Kapel Esdonks Kapelleke | Gemert

Esdonk in Gemert. Esdonks Kapelleke from the north

The Esdonks Kapelleke is believed to have been built in the 16th century. From 1555 to 1598, the Spanish king Phillips II was ruler of…

Esdonk in Gemert. Esdonks Kapelleke from the north

The Esdonks Kapelleke is believed to have been built in the 16th century. From 1555 to 1598, the Spanish king Phillips II was ruler of the southern Netherlands. Spanish soldiers passed through the country, and although the Teutonic Order, the possessors of both Gemert and Esdonk are respected, soldiers will certainly have passed through at times too. A Spanish major allegedly committed an unnamed sin in Esdonk, cultural-historical hamlet, and fell ill as punishment, covered in sores and pustules. However, he prayed to Mary Magdalene with such regret and repentance, promising to build a chapel, that he was cured in three days. In 1562, one finds the first mention of the Kapelleke. It was built on the contemporary border of the reclaimed lands of Esdonk and the surrounding wasteland (heath and swamp). Over time, a shift took place from the worship of the statue of Mary Magdalene to the worship of the wooden statue of Christ. This statue shows a reclining Christ after his death on the cross. At this statue, nails were and are offered, preferably rusty ones, to be cured of sores. For this, the crust of rust on the nail is symbolic. Still today, however, the chapel is also a place of pilgrimage, the only one in the Netherlands, for Mary Magdalene.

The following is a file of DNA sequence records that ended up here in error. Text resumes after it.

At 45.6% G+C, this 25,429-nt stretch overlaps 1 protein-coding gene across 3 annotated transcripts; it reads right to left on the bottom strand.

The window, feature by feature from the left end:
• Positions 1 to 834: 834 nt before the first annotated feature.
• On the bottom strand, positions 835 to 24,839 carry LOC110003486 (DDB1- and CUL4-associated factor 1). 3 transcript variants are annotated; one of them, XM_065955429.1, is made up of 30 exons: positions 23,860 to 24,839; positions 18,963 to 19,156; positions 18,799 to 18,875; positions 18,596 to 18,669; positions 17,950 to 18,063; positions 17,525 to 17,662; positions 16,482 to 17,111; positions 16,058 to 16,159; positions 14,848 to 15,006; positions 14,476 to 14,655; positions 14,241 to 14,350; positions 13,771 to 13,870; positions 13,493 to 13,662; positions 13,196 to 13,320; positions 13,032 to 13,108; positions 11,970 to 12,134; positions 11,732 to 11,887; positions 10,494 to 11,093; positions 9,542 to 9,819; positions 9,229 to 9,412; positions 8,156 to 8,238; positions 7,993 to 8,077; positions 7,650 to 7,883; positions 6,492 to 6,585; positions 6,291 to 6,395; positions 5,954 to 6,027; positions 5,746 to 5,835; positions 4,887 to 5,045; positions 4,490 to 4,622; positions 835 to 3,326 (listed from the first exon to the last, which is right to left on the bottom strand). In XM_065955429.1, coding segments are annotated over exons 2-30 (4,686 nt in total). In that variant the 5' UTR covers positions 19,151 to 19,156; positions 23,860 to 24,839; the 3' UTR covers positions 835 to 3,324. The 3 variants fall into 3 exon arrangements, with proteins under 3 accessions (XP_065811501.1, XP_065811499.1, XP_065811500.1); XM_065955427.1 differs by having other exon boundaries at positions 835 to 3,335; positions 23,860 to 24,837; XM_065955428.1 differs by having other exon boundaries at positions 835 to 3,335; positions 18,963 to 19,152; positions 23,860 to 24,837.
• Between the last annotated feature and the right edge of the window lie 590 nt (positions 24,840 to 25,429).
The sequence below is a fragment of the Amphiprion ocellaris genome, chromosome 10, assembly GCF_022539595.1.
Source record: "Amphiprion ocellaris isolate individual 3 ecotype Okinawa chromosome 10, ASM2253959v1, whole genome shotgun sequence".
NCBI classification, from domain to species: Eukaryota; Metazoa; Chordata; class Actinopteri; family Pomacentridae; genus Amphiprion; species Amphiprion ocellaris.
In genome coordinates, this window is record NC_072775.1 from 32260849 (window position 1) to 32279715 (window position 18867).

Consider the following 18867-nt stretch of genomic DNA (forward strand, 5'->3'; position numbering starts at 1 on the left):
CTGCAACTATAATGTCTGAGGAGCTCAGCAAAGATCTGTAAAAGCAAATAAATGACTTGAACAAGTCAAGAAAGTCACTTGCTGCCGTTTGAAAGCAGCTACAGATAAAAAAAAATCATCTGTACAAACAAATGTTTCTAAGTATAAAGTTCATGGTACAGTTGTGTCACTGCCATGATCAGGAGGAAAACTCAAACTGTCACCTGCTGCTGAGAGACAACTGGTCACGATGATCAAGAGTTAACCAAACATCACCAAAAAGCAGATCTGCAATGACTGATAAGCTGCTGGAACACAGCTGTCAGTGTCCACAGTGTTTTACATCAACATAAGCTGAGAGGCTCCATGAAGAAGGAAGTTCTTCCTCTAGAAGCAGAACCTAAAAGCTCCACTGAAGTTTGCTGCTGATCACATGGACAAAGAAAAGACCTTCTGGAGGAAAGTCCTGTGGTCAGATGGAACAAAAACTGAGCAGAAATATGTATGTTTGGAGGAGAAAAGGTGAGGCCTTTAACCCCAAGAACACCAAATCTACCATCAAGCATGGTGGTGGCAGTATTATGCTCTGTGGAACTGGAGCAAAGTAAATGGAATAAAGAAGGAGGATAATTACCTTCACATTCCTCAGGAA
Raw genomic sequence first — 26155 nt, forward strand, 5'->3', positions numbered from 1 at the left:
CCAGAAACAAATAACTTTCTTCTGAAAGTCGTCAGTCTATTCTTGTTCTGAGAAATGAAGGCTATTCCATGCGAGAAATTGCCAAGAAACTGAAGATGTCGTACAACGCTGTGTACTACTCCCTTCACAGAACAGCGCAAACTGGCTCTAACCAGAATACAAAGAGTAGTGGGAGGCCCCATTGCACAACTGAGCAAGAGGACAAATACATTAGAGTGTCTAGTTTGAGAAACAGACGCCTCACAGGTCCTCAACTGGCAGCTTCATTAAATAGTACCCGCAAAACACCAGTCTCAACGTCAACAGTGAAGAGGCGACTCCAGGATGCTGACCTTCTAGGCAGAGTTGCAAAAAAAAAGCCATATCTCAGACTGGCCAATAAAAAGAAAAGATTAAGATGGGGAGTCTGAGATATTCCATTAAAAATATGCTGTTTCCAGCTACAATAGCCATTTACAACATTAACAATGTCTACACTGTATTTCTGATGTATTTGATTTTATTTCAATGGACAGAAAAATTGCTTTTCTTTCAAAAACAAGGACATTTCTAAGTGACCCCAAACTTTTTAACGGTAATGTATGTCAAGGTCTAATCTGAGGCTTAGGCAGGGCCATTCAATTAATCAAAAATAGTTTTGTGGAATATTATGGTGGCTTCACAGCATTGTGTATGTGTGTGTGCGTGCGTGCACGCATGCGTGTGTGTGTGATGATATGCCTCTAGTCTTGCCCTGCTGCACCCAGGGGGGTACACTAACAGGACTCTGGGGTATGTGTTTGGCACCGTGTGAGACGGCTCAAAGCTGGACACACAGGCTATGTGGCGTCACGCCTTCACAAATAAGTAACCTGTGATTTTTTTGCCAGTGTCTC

Mary Magdalene was part of the entourage of Jesus Christ. Supposedly, she had been a prostitute who repented. She was one of the most faithful followers of Jesus and the first to visit Jesus at his tomb. As the idea of the penitent sinner, she was very popular in the Baroque era where she is depicted, without exception, as a very beautiful woman with a luxuriant head of hair (with which she is said to have dried Christ's feet)-a woman who is said to have been the first to visit Jesus. There are a few churches and chapels dedicated to Mary Magdalene but Esdonks Kapelleke is the Netherlands' only place of pilgrimage to her. Every year on Good Friday, a large open-air mass is therefore held in front of the chapel. She is also the patron saint of gypsies, who often visited the chapel in the past, until the 1960s.

Earlier, reference was made to the sacrifice of nails. This is originally a pagan and very widespread phenomenon, as the church has adapted more pagan customs to its own theology. Possibly before the advent of Christianity, there was a so-called nail tree, or a pagan temple. Nails were hammered into the tree for healing against some disease. In Esdonk, that disease was linked to ulcers. In Christian custom, the nails were placed near an image of a crucified Christ. Because Mary Magdalene was strongly associated with the suffering Christ, a Christ statue was added in the late 16th, early 17th century. In the photo here, one can see the statue's berth behind the semicircular window at the side of the chapel.

Like the also medieval St Anthony's Chapel, the Esdonks Kapelleke originally had a straw roof. In 1695, the walls were built in stone. The whole thing has a Gothic appearance. The chapel has changed little since then. Because the chapel was located near the Peelrand fault, point water steadily seeped up under the chapel. Due to these damp conditions, restoration work had to be done many times. Today, this is what the Esdonks Kapelleke Foundation deals with.


W. van Lierop, T. Thelen, Langs velden en wegen, 2006, Heemkundekring de Kommanderij, Gemert

P. van den Elsen, Esdonk, de geschiedenis van een kapelgehucht, 1981, Heemkundekring De Kommanderij, Gemert

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Esdonks Kapelleke
Esdonk 15
5421 PZ Gemert
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